A Discretionary Testamentary Trust Will (“DTT Will”) is a Will that creates a discretionary trust on your death to receive all or part of your estate. The assets and income of the trust are managed by the person or company you appoint as Trustee and are utilised for the benefit of your nominated beneficiaries.
A primary purpose of estate planning is the preservation of assets and distribution of wealth within the family. One method for achieving this purpose is to include a DTT in your Will which allows for effect tax minimisation and may assist in the protection of assets from bankruptcy or family breakdown.
DTT Wills have long been a mechanism of high-net-worth individuals to segregate and protect assets and obtain tax advantages. However, there has been an increase in the number of people who can benefit from a DTT Will owing to factors such as:
1. Increase in the value of real property
According to the Australian Bureau of Statistics, house prices in Australia increased by 41.4% between 2011 and 2016 and as such the equity in the family home is potentially a substantial amount. In 2019-2020 66% of Australian households owned their own home (with or without a mortgage) and it is therefore not uncommon for the family home to form part of the inheritance left to the beneficiaries which can increase their tax liability.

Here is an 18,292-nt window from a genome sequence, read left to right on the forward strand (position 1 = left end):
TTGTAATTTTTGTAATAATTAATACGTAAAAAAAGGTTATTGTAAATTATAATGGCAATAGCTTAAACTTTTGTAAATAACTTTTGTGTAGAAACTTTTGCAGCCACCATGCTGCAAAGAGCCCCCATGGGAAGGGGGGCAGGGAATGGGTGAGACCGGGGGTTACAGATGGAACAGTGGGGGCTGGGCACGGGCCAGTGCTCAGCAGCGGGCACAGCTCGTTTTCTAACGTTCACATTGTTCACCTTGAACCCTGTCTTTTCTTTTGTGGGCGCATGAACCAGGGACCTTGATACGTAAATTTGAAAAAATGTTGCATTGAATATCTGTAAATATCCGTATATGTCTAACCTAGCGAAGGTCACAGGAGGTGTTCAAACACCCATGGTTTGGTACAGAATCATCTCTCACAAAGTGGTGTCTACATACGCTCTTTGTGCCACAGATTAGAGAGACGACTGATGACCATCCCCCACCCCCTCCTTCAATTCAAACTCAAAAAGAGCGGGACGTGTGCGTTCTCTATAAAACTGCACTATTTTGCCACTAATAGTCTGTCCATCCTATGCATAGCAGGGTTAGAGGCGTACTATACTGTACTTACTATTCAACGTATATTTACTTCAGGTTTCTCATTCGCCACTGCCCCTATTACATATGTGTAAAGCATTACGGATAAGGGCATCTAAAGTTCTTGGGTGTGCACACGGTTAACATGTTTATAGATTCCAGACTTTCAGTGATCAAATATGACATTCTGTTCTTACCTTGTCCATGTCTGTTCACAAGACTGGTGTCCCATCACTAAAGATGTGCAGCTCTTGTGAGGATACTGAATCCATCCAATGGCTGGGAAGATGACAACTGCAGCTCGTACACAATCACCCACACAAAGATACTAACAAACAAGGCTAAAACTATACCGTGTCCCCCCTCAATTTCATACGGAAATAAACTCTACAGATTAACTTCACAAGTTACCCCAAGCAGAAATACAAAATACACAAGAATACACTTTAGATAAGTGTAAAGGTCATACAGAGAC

However, if your beneficiaries receive the inheritance by way of a DTT, any income can be distributed to a family member of the beneficiary who has a low or even no taxable income (such as minor children) and therefore the tax on the income generated by the inheritance will be lower or there may be no tax to pay at all.
2. Family Breakdown
The number of family breakdowns each year is substantial. According to the Australian Institute of Family Studies, in 2020 49,510 divorces were granted in Australia and this figure does not include the breakdown of de facto relationships. As a result, many people will know or at least know of a person going through family law separation proceedings. Of increasing concern to our clients is how this may affect the inheritance they receive or the inheritance they leave to their own children.
Did you know that if your child receives an inheritance from you and subsequently suffers a relationship breakdown, depending on how the inheritance was applied, it may be considered as an asset of the relationship and form part of your child’s family law property pool? This could result in your child not ultimately receiving the full benefit of the inheritance.
Receiving the inheritance by way of a DTT may assist in protecting that inheritance from being included in the matrimonial asset pool and ensuring that your estate ends up in the hands of your child, and not their ex-spouse.
3. Business Owners
Business owners are generally at an increased risk of creditor demands that may result in the liquidation of a company and the bankruptcy of the business owner. Any inheritance received by a business owner is at risk of being seized by creditors to satisfy their claims.
Receiving an inheritance by way of a testamentary trust isolates the inheritance from the risk of creditors and protects the asset as far as is possible.